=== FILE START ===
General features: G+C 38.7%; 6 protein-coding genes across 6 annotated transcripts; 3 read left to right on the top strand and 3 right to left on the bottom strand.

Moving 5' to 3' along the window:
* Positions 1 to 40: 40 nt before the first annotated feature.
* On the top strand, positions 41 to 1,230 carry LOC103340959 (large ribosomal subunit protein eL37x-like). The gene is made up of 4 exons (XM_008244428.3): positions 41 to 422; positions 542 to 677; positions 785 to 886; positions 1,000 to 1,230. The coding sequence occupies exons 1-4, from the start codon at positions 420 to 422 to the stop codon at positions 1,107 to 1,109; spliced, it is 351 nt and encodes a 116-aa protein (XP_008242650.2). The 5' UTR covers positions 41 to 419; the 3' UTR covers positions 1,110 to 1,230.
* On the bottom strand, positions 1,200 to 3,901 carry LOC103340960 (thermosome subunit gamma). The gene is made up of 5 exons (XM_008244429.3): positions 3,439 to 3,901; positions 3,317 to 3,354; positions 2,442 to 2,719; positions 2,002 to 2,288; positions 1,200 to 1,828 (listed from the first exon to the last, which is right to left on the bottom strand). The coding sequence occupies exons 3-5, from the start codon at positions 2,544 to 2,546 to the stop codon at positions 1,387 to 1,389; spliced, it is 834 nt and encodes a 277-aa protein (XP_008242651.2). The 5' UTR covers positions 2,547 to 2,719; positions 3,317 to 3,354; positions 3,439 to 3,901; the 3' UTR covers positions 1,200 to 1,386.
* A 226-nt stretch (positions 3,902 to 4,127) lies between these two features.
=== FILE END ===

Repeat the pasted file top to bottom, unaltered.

General features: G+C 38.7%; 6 protein-coding genes across 6 annotated transcripts; 3 read left to right on the top strand and 3 right to left on the bottom strand.

Moving 5' to 3' along the window:
* Positions 1 to 40: 40 nt before the first annotated feature.
* On the top strand, positions 41 to 1,230 carry LOC103340959 (large ribosomal subunit protein eL37x-like). The gene is made up of 4 exons (XM_008244428.3): positions 41 to 422; positions 542 to 677; positions 785 to 886; positions 1,000 to 1,230. The coding sequence occupies exons 1-4, from the start codon at positions 420 to 422 to the stop codon at positions 1,107 to 1,109; spliced, it is 351 nt and encodes a 116-aa protein (XP_008242650.2). The 5' UTR covers positions 41 to 419; the 3' UTR covers positions 1,110 to 1,230.
* On the bottom strand, positions 1,200 to 3,901 carry LOC103340960 (thermosome subunit gamma). The gene is made up of 5 exons (XM_008244429.3): positions 3,439 to 3,901; positions 3,317 to 3,354; positions 2,442 to 2,719; positions 2,002 to 2,288; positions 1,200 to 1,828 (listed from the first exon to the last, which is right to left on the bottom strand). The coding sequence occupies exons 3-5, from the start codon at positions 2,544 to 2,546 to the stop codon at positions 1,387 to 1,389; spliced, it is 834 nt and encodes a 277-aa protein (XP_008242651.2). The 5' UTR covers positions 2,547 to 2,719; positions 3,317 to 3,354; positions 3,439 to 3,901; the 3' UTR covers positions 1,200 to 1,386.
* A 226-nt stretch (positions 3,902 to 4,127) lies between these two features.